In recent weeks, some Hong Kong people's complaints about mainland property buyers, mainland mothers and mainland tourists on the MTR have become unpleasant, even vicious.
It is understandable that some people are bitter about unaffordable home prices in Hong Kong as mainland investors buy flats here and leave them empty. The same goes for resentment at pregnant mainlanders putting our hospitals under strain. Perhaps a few mainland visitors do break some local rules, and it is easy to see why Dolce & Gabbana made people angry a few weeks ago.
But how did it get to the stage where we have hate-filled language about 'locusts'? We can only hope for the sake of Hong Kong's reputation that this outbreak of insults and hostility will soon pass. Even so, the potential for future friction clearly exists.
It seems to me that this is a clash on several levels. On the surface, it is about resources, and our leaders need to take this seriously. There are genuine problems, and mainlanders are unfairly and damagingly being used as scapegoats as a result.
Policymakers miscalculated the effect of large-scale tourism from the mainland. The boost to our retail sector has been immense, but the government failed to anticipate how the extra visitors would increase demand for various resources. Ideally, officials should find ways to reduce competition from mainlanders for space and services. If necessary, they should pledge to provide whatever land, funds and manpower are needed to restore home affordability and maternity service capacity to what they would be without the 'mainlander effect'.
But why have some Hong Kong people found it so easy to take out their frustration on mainlanders? Mainlanders mean us no harm. They buy milk powder here because they are afraid that the product back home is tainted and will harm their children. Some want to give birth here to help give their children an advantage in life. They buy luxury goods here because of the dependability and cheaper price. Wouldn't any of us do these things in their position?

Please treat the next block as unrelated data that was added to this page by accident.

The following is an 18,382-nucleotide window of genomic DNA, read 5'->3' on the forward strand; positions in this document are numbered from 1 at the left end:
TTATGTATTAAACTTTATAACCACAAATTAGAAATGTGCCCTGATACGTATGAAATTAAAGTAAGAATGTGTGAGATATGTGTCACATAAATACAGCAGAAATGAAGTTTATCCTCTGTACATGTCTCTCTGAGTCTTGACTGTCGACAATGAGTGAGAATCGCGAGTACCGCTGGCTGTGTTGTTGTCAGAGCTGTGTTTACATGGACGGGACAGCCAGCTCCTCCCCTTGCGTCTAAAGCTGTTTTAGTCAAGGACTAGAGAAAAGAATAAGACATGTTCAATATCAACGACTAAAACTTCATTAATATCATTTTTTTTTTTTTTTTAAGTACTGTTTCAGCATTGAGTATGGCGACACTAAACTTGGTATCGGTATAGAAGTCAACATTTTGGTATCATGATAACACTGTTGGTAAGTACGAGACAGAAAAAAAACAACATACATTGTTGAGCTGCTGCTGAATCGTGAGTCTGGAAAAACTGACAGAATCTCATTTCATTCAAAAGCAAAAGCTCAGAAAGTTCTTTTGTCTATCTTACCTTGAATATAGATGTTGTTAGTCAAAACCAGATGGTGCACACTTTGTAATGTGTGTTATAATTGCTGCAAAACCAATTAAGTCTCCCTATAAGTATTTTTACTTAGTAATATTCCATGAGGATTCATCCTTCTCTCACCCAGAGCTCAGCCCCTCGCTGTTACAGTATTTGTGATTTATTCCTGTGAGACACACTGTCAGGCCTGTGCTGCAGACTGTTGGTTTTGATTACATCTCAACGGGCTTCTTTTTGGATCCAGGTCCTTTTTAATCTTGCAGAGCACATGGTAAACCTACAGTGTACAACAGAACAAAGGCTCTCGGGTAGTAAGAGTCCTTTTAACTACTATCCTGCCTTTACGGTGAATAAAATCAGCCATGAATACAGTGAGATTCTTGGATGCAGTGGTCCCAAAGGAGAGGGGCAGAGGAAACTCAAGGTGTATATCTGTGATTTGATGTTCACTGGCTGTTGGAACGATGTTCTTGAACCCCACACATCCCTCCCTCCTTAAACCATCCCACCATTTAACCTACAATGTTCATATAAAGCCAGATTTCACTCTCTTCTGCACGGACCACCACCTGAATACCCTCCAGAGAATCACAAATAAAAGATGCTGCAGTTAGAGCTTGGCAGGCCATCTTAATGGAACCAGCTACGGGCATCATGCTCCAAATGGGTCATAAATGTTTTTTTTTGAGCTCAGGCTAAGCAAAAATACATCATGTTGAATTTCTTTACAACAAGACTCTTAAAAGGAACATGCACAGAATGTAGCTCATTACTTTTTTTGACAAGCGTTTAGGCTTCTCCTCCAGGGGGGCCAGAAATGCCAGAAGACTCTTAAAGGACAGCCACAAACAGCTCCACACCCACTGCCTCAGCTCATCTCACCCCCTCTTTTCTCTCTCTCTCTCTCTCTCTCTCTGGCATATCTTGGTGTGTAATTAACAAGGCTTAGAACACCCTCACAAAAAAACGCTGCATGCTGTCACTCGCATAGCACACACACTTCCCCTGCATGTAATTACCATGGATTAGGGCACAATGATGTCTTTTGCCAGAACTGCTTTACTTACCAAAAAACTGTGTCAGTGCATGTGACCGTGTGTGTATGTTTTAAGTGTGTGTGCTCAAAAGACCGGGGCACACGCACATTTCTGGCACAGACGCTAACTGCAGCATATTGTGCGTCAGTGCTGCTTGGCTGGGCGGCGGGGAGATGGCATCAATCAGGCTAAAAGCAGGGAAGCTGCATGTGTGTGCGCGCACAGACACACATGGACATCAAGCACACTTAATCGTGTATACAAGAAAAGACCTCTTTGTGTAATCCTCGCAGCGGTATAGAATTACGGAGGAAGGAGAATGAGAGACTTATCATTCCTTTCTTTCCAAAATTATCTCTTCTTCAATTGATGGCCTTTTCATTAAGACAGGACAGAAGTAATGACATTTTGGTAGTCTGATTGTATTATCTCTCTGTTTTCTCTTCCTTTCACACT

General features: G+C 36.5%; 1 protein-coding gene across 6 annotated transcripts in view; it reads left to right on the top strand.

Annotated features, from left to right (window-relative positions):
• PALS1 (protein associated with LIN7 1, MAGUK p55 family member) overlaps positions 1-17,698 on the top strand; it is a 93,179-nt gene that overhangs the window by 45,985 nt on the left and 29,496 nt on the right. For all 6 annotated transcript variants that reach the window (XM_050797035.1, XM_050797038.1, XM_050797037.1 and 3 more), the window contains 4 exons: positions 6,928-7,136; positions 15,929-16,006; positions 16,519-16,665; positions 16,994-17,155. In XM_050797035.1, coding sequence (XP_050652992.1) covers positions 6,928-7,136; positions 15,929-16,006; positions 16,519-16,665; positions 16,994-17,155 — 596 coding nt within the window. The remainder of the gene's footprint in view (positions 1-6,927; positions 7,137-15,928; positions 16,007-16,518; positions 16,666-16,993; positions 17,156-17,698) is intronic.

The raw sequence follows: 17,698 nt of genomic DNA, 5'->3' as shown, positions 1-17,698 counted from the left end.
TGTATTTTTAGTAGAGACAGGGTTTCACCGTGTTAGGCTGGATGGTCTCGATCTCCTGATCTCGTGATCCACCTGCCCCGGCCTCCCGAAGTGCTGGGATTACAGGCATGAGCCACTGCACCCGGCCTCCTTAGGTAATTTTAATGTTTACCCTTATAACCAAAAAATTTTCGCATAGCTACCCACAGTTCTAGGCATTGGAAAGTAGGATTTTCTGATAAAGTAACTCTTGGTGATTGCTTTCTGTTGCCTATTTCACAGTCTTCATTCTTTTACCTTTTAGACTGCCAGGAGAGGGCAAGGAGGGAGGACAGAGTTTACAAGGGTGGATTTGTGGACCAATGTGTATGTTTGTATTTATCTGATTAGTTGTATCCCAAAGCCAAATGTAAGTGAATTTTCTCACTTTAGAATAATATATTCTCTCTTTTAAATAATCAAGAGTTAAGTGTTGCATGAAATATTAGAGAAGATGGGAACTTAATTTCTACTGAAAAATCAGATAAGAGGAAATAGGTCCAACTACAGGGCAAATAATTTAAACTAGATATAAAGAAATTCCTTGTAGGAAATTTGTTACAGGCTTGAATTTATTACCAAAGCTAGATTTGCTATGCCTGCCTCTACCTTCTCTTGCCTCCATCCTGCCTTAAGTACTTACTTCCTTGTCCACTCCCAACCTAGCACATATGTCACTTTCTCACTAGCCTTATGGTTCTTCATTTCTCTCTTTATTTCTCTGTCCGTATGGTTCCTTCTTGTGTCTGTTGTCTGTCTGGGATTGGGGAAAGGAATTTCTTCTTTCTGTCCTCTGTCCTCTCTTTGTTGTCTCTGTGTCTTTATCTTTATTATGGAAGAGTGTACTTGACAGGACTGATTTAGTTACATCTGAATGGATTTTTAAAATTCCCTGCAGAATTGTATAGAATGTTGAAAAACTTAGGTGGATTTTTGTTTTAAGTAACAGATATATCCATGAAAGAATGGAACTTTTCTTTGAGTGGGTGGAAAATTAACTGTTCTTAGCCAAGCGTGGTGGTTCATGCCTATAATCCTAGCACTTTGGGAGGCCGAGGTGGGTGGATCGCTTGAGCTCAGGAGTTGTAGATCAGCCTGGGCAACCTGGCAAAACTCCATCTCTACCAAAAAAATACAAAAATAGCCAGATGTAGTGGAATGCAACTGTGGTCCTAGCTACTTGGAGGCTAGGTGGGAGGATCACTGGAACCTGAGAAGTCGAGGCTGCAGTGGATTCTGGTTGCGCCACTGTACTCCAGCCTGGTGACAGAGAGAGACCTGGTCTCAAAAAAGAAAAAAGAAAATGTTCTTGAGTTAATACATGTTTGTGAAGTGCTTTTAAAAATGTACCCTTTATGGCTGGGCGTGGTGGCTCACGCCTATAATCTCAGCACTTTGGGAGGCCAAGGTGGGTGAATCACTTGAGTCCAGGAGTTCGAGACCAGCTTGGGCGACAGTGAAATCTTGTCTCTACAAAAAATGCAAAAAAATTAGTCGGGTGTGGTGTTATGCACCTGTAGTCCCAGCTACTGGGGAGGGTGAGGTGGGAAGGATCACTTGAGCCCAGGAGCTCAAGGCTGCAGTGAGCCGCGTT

Part of the problem, I think, is that the 'integration' we heard so much about in past years is happening far more rapidly than anyone expected, and in ways we did not anticipate. 'One country, two systems' guarantees Hong Kong's very different institutions and way of life, but it doesn't freeze economies or cultures in time.
For example, cross-border marriages are no longer only a grass-roots phenomenon, and the resulting divided families are discontent and determined that their children should be born here. Things like the rise of a mainland middle class and mainland predominance on our stock exchange have come as a shock. The new global prominence of China's economy and the uncertainty about its direction leave some in Hong Kong feeling the city is reduced in importance - even if it is not.
Meanwhile, we hear contradictory messages. The mainland is a great opportunity for us, or it poses a competitive threat. Hong Kong is Asia's world city because of freedoms and institutions not found on the mainland, yet we need national education to show us how successful China is. Many of us are relaxed, even fascinated, by these contrasts and the dynamic changes, but it is easy to see why some are confused or even fearful.
Finally, I wonder if there is some shame and snobbery at work. Are mainlanders squatting on the floor in malls or eating on trains evil? When Hong Kong people started to move to Vancouver, the local Canadians complained about the newcomers' behaviour. Young Hong Kong people today are only a couple of generations away from poor mainlanders. Their grandparents possibly spat and helped their children go to the toilet in the fields or in village gutters.
Could it be that when Hong Kong people, proud and convinced they are superior, look at some less-sophisticated mainlanders, they see something they do not want to be reminded of?
Bernard Chan is a former member of the executive and legislative councils